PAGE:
JB: “The multiplex issue is a tricky one and we’re fortunate to have the Lighthouse in Wolverhampton. It’s interesting to see the clientele that regularly attend and they’re the kind of people we’re trying to attract. Multiplexes haven’t done themselves any favours. The prices have increased…the levels of hygiene, cleanliness, noise. Just the cinema going experience can be a bit chequered. To have an alternative to that is a really positive one. Thinking about the kind of films that would work in the future, we’d be exploring that slightly more upmarket experience. There are some very commercial organisations that are doing Top Gun, Dirty Dancing and Grease singalongs. I think a lot of that is about how many people you can cram into a space and how many beers you can sell. We’d rather have a more exclusive feel but still have people come along and enjoy them.”
MM: “With going more upmarket then, what ideas have you got for future screenings?”
AA: “To be quite honest, the dust hasn’t settled from the first one and we’re still in the post-mortem stages. All we can say with confidence is yes, there will be another one, perhaps in the late summer. Perhaps two dates pencilled in for 2018, if not more.”
JB: “In terms of the films and grown up cinema, perhaps more feel good than Dunkirk, perhaps (with La La Land) it would have been appropriate after the awards ceremony if we put Moonlight on by accident (laughs). That would be the right sort of film again. I think a film like Baby Driver could attract a real interest, again, it’s got a fantastic score and a real sense of fun…maybe a film like Pride, which has got a feel good resonance and would work in that context. We’re keeping an eye out for some of those really high quality, thought provoking films…rather than the shoot ‘em up, popcorn material. One of the nice things about working with the community…is that we can run a straw poll: put a list together, pick the ones you’d like to see and get buy in as well”.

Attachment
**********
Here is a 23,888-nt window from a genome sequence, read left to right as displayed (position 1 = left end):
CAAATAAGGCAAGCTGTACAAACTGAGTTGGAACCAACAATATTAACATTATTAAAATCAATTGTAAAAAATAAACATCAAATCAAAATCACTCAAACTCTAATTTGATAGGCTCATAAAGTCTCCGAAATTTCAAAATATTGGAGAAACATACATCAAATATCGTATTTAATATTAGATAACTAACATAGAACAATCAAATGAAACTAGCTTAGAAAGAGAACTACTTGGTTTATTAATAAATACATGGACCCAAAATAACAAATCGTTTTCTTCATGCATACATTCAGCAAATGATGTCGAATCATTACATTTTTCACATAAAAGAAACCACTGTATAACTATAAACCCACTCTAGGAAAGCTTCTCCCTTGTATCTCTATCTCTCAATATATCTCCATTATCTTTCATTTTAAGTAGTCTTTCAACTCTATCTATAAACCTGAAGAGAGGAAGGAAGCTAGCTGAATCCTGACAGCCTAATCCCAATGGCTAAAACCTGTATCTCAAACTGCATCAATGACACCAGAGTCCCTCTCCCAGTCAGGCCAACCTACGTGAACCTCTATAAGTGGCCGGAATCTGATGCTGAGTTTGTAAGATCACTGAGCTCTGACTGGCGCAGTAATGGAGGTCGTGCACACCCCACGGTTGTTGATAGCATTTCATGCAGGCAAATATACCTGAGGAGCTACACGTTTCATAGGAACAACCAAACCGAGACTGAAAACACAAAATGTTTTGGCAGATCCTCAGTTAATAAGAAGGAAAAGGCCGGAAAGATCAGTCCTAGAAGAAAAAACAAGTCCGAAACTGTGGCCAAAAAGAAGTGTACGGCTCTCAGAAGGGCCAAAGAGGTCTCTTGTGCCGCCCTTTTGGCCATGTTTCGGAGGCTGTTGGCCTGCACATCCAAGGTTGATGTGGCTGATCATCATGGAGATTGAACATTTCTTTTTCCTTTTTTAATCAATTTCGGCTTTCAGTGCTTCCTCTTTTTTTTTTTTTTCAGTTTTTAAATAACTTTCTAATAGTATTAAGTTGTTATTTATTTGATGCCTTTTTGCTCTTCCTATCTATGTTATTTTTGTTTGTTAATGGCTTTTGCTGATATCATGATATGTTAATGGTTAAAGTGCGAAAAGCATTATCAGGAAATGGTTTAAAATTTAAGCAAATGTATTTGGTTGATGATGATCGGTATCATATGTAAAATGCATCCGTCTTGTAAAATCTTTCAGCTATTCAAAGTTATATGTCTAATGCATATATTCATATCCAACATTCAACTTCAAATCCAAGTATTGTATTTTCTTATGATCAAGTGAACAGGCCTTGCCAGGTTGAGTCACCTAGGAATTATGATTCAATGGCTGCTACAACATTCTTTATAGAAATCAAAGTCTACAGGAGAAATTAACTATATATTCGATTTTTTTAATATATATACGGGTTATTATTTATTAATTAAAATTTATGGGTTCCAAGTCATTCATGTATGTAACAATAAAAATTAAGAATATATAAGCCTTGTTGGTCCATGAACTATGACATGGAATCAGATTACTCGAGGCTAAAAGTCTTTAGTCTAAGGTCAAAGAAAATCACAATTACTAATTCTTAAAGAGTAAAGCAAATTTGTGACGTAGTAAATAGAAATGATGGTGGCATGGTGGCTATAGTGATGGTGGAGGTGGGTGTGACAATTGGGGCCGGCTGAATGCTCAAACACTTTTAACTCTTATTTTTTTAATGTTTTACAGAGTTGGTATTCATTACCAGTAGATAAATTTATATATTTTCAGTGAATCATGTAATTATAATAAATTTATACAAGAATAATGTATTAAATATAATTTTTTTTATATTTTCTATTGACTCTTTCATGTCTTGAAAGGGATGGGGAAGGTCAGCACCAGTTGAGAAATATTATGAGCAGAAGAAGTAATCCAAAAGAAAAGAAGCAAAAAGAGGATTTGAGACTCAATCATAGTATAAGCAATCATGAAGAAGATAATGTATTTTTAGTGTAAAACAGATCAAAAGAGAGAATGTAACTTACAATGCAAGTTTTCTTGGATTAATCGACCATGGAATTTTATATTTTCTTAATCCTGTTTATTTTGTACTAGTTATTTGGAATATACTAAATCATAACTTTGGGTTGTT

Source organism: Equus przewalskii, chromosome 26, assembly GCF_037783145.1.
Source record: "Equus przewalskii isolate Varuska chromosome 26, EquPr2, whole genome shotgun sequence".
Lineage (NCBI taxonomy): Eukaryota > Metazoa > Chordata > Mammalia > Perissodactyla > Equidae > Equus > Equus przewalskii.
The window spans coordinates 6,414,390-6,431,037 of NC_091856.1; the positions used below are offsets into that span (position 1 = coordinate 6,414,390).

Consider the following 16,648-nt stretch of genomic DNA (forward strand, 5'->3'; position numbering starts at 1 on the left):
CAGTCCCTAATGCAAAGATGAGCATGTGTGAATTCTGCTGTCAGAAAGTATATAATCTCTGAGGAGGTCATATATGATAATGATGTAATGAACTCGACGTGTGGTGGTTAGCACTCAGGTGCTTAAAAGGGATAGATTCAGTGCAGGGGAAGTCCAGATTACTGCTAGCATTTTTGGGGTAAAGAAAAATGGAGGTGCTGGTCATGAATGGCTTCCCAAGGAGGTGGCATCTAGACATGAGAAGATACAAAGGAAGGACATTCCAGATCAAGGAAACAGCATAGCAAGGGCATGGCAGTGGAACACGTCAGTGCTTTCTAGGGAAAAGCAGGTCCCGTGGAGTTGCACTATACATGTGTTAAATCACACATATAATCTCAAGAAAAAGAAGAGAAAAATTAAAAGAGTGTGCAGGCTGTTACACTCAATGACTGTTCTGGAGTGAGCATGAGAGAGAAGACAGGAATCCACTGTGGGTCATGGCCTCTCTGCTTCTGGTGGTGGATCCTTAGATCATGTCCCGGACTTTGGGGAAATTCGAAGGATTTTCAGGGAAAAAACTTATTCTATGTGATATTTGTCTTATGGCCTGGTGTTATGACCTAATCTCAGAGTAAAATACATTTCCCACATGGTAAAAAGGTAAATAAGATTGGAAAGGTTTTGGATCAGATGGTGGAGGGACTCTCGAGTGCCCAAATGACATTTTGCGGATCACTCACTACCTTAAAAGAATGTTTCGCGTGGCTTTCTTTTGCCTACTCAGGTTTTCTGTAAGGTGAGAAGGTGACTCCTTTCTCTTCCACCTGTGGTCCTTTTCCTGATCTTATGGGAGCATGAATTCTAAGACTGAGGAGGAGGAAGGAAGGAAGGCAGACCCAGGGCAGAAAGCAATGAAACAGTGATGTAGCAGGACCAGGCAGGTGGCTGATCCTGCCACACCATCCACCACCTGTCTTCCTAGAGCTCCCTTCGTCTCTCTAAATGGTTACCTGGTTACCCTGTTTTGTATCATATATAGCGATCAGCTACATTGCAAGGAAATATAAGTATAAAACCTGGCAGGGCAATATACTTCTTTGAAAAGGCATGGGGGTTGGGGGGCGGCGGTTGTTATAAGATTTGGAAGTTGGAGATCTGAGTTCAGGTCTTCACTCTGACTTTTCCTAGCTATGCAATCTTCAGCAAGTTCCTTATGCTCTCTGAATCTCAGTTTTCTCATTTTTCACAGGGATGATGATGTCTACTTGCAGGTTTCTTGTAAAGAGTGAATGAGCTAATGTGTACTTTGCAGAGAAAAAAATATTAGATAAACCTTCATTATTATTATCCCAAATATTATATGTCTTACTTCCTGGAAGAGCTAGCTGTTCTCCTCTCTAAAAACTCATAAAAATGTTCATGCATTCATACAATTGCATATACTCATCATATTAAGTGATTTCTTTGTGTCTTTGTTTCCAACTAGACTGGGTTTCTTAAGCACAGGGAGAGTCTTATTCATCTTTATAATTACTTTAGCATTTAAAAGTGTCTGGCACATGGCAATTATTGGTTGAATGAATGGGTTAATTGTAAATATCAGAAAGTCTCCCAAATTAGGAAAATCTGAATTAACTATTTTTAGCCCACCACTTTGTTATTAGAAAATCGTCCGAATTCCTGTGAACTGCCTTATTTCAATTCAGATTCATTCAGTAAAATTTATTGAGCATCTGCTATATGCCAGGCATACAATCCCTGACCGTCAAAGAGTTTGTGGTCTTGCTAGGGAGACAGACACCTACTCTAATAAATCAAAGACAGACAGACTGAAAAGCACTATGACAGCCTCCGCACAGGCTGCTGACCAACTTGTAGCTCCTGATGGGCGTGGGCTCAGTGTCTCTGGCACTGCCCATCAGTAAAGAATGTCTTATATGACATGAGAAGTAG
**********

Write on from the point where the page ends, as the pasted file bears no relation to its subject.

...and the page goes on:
AA: “It’s always been my mantra that if we’re going to do anything, then we’re going to do it well. We’re providing a quality product…and we’ll bring the arts to the area and to a wider Wolverhampton audience.”
MM: “You mentioned introducing people to silent cinema too.”
JB: “We’re trying that with Funny Things, a pilot comedy festival in Wolverhampton in October. We’re toying with the idea of a live piano accompaniment to a Harold Lloyd movie which we could stage in the tractor shed which holds 70 people and could be an intimate and fun experience. We certainly enjoyed Buster Keaton’s The General when Flatpack put that on at the Brownhills Community Centre last summer.”
MM: “So finally, how can people get involved and support you?”
JB: “Finchfield and Castlecroft Community Association has its own website (Link - http://www.finchfieldandcastlecroft.com/ ) and we’re lucky to work with the council’s events team at the Wolverhampton Art Gallery so we’re keen to hear from people through those networks. Our funding comes from Creative Black Country; they’re very keen to work with any voluntary sector organisation who may wish to engage in quality art activity.”
MM: “Thanks for your time, both.”
You can keep up with the Bantock House Outdoor Cinema events through the sites above and of course, through Midlands Movies.